Saturday, March 4, 2017

Auckland Diner's Diary: February 2017

Fringe Openings

Beer, Burgers and Sandwiches

Northern Nourishment

Hospital Rations


Plan from the Orakei Bay Village website.

Other - Grocery Stores


Sunday, February 5, 2017

3 Chinese Restaurant Signs that Survived their Closure in Auckland

I haven't been posting much lately, other than my lists of new openings. You know how it is - life gets busy, and it's much easier to just send out a quick tweet or two. Once you've procrastinated enough, all those blog ideas you had don't really seem so relevant anymore.

Anyway, to add some pictorial content back to my blog, here are some restaurant signs I've seen around the place. I find it pretty amusing how long some of them have lasted for, since these Chinese restaurants closed years ago!

1) Ding How 頂好飯店

Ding How is probably the restaurant I remember the most of the three in this list, since I actually went there with friends using an Entertainment Book voucher, rather than just having a vague childhood memory. I'm not too sure when that was, but I found a review from 2007 online, and it was still around for the St Patrick's Square opening celebrations in 2009.

The upstairs space is now home to the Heaven Scent Food Co. It's a great place for pies and salads, but from the red sign outside their windows on the side that's away from the square (overhanging Albert Street), you could easily mistake it for the Chinese restaurant which no longer exists!

No Ding How Chinese restaurant here, despite appearances (picture from September 2016).

2) New Orient 新東方酒家

* (Presumably it had been operating the longest of all the Chinese restaurants in Auckland at the time, since the first Chinese restaurant in Auckland was in the 1920s or even earlier.)

I don't remember much other than going down the stairs to the basement restaurant, but apparently they had a full Chinese buffet for lunch or dinner which was popular.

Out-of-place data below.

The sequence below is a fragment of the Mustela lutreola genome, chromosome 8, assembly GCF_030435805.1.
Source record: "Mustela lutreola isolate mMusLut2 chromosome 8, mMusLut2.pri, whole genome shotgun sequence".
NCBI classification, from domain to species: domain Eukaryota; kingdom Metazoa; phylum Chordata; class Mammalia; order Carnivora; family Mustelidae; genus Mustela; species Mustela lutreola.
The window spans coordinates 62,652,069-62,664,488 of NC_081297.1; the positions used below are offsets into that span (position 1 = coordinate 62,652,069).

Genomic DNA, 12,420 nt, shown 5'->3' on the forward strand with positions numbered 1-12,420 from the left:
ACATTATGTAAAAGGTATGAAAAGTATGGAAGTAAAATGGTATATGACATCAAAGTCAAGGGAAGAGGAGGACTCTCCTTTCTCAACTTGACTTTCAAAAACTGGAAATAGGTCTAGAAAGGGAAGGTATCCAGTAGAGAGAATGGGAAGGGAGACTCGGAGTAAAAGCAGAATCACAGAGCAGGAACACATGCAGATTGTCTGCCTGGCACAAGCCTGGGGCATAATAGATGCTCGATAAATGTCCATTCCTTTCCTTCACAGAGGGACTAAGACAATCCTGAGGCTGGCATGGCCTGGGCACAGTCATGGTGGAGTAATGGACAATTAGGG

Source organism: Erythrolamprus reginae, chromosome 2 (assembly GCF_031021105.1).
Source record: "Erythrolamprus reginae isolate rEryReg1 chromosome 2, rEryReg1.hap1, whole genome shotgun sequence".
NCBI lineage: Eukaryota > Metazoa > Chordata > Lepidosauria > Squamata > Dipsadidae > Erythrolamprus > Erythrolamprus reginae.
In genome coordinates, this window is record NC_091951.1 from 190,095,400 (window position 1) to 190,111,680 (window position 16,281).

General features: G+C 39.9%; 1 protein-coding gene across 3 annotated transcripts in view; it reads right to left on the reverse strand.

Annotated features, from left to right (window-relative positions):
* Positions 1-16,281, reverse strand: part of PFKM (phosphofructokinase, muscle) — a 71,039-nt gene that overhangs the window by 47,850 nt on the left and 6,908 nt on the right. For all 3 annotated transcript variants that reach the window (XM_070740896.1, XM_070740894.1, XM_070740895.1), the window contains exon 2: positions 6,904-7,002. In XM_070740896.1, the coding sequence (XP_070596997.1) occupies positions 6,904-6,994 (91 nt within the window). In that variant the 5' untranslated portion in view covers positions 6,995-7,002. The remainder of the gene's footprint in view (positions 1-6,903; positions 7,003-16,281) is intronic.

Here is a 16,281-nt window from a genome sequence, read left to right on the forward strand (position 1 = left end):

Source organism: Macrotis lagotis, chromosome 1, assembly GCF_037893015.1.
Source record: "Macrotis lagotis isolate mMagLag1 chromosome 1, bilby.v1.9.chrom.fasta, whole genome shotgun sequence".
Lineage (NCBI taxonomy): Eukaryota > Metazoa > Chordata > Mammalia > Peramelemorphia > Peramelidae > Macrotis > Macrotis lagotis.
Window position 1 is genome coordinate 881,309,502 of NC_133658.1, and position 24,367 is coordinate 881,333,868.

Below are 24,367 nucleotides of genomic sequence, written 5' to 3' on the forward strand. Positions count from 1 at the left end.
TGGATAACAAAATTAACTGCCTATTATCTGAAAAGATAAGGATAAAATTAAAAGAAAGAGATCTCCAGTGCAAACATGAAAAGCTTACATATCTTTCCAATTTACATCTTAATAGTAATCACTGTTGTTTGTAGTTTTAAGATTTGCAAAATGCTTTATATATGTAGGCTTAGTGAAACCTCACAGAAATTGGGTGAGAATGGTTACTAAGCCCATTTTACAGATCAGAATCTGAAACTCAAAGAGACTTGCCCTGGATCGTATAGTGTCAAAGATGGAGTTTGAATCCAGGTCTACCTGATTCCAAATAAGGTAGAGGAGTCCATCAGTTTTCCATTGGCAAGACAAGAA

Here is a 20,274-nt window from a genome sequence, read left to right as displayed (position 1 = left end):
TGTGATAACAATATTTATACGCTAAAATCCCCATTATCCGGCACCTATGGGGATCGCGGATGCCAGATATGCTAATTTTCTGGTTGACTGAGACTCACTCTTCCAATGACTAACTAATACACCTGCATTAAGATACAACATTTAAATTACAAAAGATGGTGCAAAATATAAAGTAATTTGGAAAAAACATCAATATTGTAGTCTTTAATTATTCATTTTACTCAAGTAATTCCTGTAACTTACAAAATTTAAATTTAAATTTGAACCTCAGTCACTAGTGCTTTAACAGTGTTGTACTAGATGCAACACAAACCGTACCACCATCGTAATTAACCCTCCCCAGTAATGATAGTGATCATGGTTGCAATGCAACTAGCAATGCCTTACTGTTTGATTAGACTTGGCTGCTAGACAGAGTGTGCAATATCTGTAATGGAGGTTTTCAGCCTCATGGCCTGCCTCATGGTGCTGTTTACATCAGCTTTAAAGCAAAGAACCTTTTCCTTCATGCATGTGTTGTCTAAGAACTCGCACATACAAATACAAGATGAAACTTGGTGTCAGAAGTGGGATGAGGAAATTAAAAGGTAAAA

New Orient sign outside the Stand Arcade (picture from September 2016).

New Orient sign inside Strand Arcade (picture from December 2016).

3) Palace Restaurant 皇宫酒家

Unlike the previous two examples, the signage for Palace Restaurant is just fading paint on the side of a wall now. You have to stand across the road to see it, otherwise the awning over the footpath gets in the way, and until recently, it was covered up by advertisements. I don't have any recollection of this restaurant at all, though the business apparently existed from 1993 to 2000.

The company listing shows it was on level 10 of the red pagoda tower known as Choice Plaza, which used to be called the Orient Towers. The distinctive building was commisioned by Mangere's Chan family in 1988, and designed by Auckland architect Ron Sang.

Palace Restaurant painted on wall (picture from October 2016).

Bonus Signage: Sri Makhota 滿金香 (City Branch)

Sri Makhota is Malaysian restaurant whose original East Tamaki branch was purchased by the Chin family (founder of the Hansan Vietnamese chain) in 2008. While that restaurant and its sister in Epsom are still around, the city branch, which opened in 2010 on Upper Symonds Street, closed quietly last year, despite a renovation in 2014.

Closed sign (April 2016) and menu from Nice Dumplings (November 2016) at the same location.

You could be forgiven for thinking Sri Makhota still has a third restaurant though, since the city branch is still listed on their website. And if you go around the corner and peer down Stable Lane, you will still see the restaurant sign hanging out the back.

Sri Makhota sign in Stable Lane (picture from November 2016).